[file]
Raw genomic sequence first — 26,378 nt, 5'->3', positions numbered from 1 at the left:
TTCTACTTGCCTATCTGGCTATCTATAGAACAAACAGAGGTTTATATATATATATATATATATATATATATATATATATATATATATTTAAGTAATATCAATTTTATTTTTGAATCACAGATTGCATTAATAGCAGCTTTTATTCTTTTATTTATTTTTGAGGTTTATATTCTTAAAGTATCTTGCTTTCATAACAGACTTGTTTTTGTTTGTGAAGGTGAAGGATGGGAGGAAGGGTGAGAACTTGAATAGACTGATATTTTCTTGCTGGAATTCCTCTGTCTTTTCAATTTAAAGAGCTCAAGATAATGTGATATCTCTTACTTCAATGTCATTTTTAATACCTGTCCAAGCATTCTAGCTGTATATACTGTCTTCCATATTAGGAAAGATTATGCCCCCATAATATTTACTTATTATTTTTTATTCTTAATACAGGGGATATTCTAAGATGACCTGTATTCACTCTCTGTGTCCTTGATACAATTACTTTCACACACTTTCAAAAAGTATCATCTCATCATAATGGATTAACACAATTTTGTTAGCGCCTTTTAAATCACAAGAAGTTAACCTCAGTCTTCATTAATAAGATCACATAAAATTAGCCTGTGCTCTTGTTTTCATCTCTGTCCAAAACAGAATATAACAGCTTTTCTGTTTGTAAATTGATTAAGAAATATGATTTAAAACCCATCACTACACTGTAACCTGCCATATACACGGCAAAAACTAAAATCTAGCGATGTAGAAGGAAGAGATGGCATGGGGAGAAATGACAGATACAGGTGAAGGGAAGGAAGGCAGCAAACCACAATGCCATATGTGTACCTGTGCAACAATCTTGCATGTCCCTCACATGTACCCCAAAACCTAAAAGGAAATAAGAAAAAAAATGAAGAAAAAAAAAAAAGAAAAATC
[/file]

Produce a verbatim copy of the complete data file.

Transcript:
Raw genomic sequence first — 26,378 nt, 5'->3', positions numbered from 1 at the left:
TTCTACTTGCCTATCTGGCTATCTATAGAACAAACAGAGGTTTATATATATATATATATATATATATATATATATATATATATATATTTAAGTAATATCAATTTTATTTTTGAATCACAGATTGCATTAATAGCAGCTTTTATTCTTTTATTTATTTTTGAGGTTTATATTCTTAAAGTATCTTGCTTTCATAACAGACTTGTTTTTGTTTGTGAAGGTGAAGGATGGGAGGAAGGGTGAGAACTTGAATAGACTGATATTTTCTTGCTGGAATTCCTCTGTCTTTTCAATTTAAAGAGCTCAAGATAATGTGATATCTCTTACTTCAATGTCATTTTTAATACCTGTCCAAGCATTCTAGCTGTATATACTGTCTTCCATATTAGGAAAGATTATGCCCCCATAATATTTACTTATTATTTTTTATTCTTAATACAGGGGATATTCTAAGATGACCTGTATTCACTCTCTGTGTCCTTGATACAATTACTTTCACACACTTTCAAAAAGTATCATCTCATCATAATGGATTAACACAATTTTGTTAGCGCCTTTTAAATCACAAGAAGTTAACCTCAGTCTTCATTAATAAGATCACATAAAATTAGCCTGTGCTCTTGTTTTCATCTCTGTCCAAAACAGAATATAACAGCTTTTCTGTTTGTAAATTGATTAAGAAATATGATTTAAAACCCATCACTACACTGTAACCTGCCATATACACGGCAAAAACTAAAATCTAGCGATGTAGAAGGAAGAGATGGCATGGGGAGAAATGACAGATACAGGTGAAGGGAAGGAAGGCAGCAAACCACAATGCCATATGTGTACCTGTGCAACAATCTTGCATGTCCCTCACATGTACCCCAAAACCTAAAAGGAAATAAGAAAAAAAATGAAGAAAAAAAAAAAAGAAAAATC